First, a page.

Thursday, June 5, 2014


May 31, 2014

The Hammock on my Porch
The Bar

I had seldom been as lazy as I was on my first day at the Surfing Turtle Lodge.  I was supposed to have a surf lesson, but the entire staff and the other guest who wanted a surf lesson were hung over, so it never came to pass.  A large group of English people left early in the morning.  I got up when they did, thinking that the morning might be the best time for surfing, but all I managed to accomplish was eating breakfast and uploading pictures to my blog.  By 9:00, I retired to my hammock to read and stayed there, alternately reading and dozing, until nearly 4:00.  At 4:00, I went up to the bar and ordered a diet coke, just to keep myself awake.  I managed to stay up long enough to eat dinner and play with the litter of kittens for a while.  After dinner, it started to pour down rain.  Everyone scurried around, lowering plastic shields to keep the rain out of the lodgings.  It got so wet in the common area that I had to retire to my cabin to keep my phone dry.  Insects were attracted to my light, so I
couldn’t really stay up to read.  I sat in the dark, watching the lightning, fireflies, and lights on the fishermen’s boats offshore.  The night on the island of Los Brasiles glittered.  Geckos chirped and occasionally fell out of the thatch overhead.  It would have been ideal if the screen had actually reached the ceiling and kept the
bugs out.

June 1, 2014

 I got up early, hoping that there might be surfing going on, but I was the only one up.  I settled for a run on the beach, instead.  Between the humidity and the crashing waves, there were places where it looked like the sand was smoking.  It was the first time I had run since I fell into the engine compartment.  I only ran a couple of miles and did so barefoot, but I felt fine afterwards.  I came back, showered, and enjoyed a breakfast of bacon, eggs, toast and coffee.  I spent the morning on the internet and then spent the afternoon reading under a palapa on the beach until it got so windy that I retired to my cabin for a nap.  I had chicken fingers for dinner and
spent the evening playing with the kittens and watching the young folks play Monopoly.  I was assured that the surf would be conducive to a lesson on the following day.

June 2-4, 2014

The Surfing Turtle Lodge from a Distance
Days ran together at Surfing Turtle.  I had come to surf, but no one seemed to be surfing the entire time I was there.  Maybe it was not the best of surfing spots.  Maybe it was just the tide and the season.  Instead, I took a vacation from my vacation.  I woke early and listened to the surf crash on the beach.  I dozed until the coffee was ready and then went up to the common area for coffee and breakfast.  The food was tasty and always prettily presented.  The coffee was the best I had ever tasted.  By mid-morning I was ready to study Spanish, read and nap in my hammock.  One day, I sketched a seascape with colored pencils I had bought in Mexico. 
Common Area with Dorm Above

The Surf

Future Bar with Deck Above
Sometimes I ran on the beach.  By 5:30 or so, I was ready for a beer and then dinner before the kitchen closed at 6:30.  It rained in the evening and I retired to my cabin to watch the lightning over the water.  There were fewer bugs when it rained and I could turn the lights on.  I may not have fulfilled my desire to learn to surf, but I did get to experience living in an open palm thatched hut on the beach during the rainy season, which had an awesome beauty.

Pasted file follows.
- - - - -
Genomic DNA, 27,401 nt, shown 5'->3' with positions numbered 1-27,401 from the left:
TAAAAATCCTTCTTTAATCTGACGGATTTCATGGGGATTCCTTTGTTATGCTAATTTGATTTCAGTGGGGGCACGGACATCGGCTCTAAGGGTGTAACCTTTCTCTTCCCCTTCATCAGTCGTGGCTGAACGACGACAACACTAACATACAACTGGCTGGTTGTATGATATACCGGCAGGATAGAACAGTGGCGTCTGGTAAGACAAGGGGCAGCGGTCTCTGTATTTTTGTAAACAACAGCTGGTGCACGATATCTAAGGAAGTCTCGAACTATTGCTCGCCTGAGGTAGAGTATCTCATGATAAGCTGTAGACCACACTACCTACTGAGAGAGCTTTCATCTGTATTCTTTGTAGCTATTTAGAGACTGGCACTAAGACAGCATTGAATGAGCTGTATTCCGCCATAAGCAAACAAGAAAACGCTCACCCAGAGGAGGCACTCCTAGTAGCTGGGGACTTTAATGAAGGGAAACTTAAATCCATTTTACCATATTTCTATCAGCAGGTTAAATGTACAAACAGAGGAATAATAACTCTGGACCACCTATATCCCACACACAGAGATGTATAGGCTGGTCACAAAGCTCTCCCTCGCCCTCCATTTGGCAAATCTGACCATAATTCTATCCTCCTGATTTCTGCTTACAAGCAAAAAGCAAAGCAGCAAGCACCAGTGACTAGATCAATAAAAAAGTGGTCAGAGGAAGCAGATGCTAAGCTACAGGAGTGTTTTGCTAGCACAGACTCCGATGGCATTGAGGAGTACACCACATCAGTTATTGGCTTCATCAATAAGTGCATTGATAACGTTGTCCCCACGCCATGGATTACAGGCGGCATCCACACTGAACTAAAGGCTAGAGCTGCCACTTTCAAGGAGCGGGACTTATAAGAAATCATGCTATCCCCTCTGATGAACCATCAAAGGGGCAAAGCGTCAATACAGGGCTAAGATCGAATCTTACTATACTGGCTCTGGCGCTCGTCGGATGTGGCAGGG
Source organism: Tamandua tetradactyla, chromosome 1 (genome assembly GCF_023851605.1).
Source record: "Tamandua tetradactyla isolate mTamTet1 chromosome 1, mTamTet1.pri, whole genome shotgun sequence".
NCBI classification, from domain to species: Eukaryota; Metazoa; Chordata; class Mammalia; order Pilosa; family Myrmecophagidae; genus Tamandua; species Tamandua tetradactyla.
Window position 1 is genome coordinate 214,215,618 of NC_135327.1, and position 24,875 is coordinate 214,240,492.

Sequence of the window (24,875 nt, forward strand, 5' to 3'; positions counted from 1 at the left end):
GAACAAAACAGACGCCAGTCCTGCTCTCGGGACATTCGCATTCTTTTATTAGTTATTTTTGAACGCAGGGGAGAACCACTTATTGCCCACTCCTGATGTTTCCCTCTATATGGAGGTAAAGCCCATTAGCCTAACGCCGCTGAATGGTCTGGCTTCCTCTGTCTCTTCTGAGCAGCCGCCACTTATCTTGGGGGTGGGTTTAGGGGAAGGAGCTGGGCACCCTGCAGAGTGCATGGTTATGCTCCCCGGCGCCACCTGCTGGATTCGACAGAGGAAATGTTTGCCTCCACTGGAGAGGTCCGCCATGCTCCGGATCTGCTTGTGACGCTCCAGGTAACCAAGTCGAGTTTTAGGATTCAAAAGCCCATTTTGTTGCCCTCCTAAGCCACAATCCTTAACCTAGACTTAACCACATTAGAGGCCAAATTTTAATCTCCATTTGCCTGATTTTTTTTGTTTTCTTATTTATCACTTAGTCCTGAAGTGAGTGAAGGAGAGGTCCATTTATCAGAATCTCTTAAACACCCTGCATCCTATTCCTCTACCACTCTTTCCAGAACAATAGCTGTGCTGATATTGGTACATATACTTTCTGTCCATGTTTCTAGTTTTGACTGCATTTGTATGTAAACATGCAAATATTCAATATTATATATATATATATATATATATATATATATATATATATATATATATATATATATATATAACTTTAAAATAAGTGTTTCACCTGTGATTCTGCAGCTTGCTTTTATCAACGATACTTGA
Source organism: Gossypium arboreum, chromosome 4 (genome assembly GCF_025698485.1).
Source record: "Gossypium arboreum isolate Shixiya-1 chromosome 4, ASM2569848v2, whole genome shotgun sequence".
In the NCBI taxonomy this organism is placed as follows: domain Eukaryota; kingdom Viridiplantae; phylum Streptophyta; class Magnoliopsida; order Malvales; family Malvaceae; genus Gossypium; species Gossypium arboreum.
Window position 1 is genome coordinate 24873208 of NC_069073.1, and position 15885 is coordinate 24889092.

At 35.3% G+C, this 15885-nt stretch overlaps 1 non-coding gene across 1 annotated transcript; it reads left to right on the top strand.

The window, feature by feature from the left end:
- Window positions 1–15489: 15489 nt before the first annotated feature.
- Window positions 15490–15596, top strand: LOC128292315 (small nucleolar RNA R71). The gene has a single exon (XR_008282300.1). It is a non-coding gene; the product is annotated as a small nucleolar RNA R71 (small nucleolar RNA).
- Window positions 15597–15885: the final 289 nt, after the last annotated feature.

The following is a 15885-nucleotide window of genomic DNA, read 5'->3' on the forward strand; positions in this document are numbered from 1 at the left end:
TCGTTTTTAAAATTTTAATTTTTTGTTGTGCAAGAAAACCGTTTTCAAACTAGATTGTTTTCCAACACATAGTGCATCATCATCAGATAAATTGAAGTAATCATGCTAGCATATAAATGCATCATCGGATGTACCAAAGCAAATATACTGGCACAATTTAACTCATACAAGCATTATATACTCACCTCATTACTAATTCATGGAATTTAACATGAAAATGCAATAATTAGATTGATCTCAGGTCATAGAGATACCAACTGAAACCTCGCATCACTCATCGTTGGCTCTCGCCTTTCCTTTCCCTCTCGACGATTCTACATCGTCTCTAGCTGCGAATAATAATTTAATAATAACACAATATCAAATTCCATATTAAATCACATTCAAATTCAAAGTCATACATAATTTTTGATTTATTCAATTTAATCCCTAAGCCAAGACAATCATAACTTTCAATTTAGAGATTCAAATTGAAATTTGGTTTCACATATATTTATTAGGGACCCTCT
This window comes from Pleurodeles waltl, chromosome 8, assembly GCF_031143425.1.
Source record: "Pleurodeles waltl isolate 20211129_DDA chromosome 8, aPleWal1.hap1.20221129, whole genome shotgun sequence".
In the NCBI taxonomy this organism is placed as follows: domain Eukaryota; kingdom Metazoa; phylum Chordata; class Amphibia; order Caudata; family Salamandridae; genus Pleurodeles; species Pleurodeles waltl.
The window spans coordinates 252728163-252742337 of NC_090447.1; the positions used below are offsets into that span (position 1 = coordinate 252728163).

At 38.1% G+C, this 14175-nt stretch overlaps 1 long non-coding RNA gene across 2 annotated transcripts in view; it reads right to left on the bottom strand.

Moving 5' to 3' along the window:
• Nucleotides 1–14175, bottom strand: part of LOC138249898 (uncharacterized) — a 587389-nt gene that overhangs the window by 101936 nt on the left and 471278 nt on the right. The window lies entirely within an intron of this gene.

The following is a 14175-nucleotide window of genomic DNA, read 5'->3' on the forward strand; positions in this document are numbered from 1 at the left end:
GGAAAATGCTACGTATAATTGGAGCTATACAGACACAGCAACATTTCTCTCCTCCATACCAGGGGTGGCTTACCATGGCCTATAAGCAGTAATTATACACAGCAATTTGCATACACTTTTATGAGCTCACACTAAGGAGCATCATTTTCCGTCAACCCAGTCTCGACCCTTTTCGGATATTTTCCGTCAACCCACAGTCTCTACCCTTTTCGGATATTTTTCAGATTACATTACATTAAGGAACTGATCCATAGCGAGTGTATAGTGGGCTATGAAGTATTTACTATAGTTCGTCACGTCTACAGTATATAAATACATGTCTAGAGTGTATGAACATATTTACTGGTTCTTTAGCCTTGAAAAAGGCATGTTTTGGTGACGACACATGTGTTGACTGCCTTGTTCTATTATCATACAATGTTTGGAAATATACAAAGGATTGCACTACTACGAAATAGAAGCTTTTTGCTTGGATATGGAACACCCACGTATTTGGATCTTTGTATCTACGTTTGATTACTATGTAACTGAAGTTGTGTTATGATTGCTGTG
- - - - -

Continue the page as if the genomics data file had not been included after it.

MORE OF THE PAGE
Common Area

Cabins (Mine on Right)
The Surfing Turtle is not for everyone.  For starters, everyone there was young.  An older person would either need to be self-sufficient or bring his or her own company.  It isn’t for people who mind bugs, geckos falling out of the ceiling, or crabs scuttling across the floor.  When it rains, water gets in.  My bed stayed dry, but the front few feet of my cabin got wet each time it rained.  The common area was open to the weather and the only thing keeping the rain out was a curtain drawn across the windward side.  Dogs and cats milled underfoot.  Sometimes all the conversation was in German.  Much of the work was done by volunteers who were sometimes not as responsible as traditional workers.  The electricity was turned off in the lodgings during the day to conserve energy, although there was always somewhere to charge a phone or computer.

On the plus side, the setting was ideal and the price was right.  The beach was the cleanest I had seen since Mexico and cleaner than some of the beaches there.  I saw no litter anywhere on the island.  What little I saw on the beach was plastic that had washed up there.  The young people staying and living there were kind and open kids.  The storms were beautiful and the nights glittered
Solar Panels, Water Tank & Internet Dish
with fireflies and the lights of pangas offshore be-tween lightning flashes.  The food was excellent, if somewhat limited in variety.  It was quiet when no one was partying and even when there was noise, the sound of the ocean was enough to diffuse it.  There were no streets on the island and, therefore, no traffic.  Power came from solar panels.  The satellite internet was excellent and operated 24/7,
Turtle Hatchery

Basketball Court and Horses
although it didn’t reach my cabin.  Geckos chirped.  Kittens wrestled.  While I missed the turtle season, turtles came there to nest at certain times and the owner and volunteers protected the eggs until they hatched.  In summary, the Surfing Turtle Lodge is a great place to enjoy living with tropical nature if you are the sort of person who can let go of expectations and enjoy what comes.  People got stuck there and many returned once they had left.
Spina, the German Shepherd Puppy

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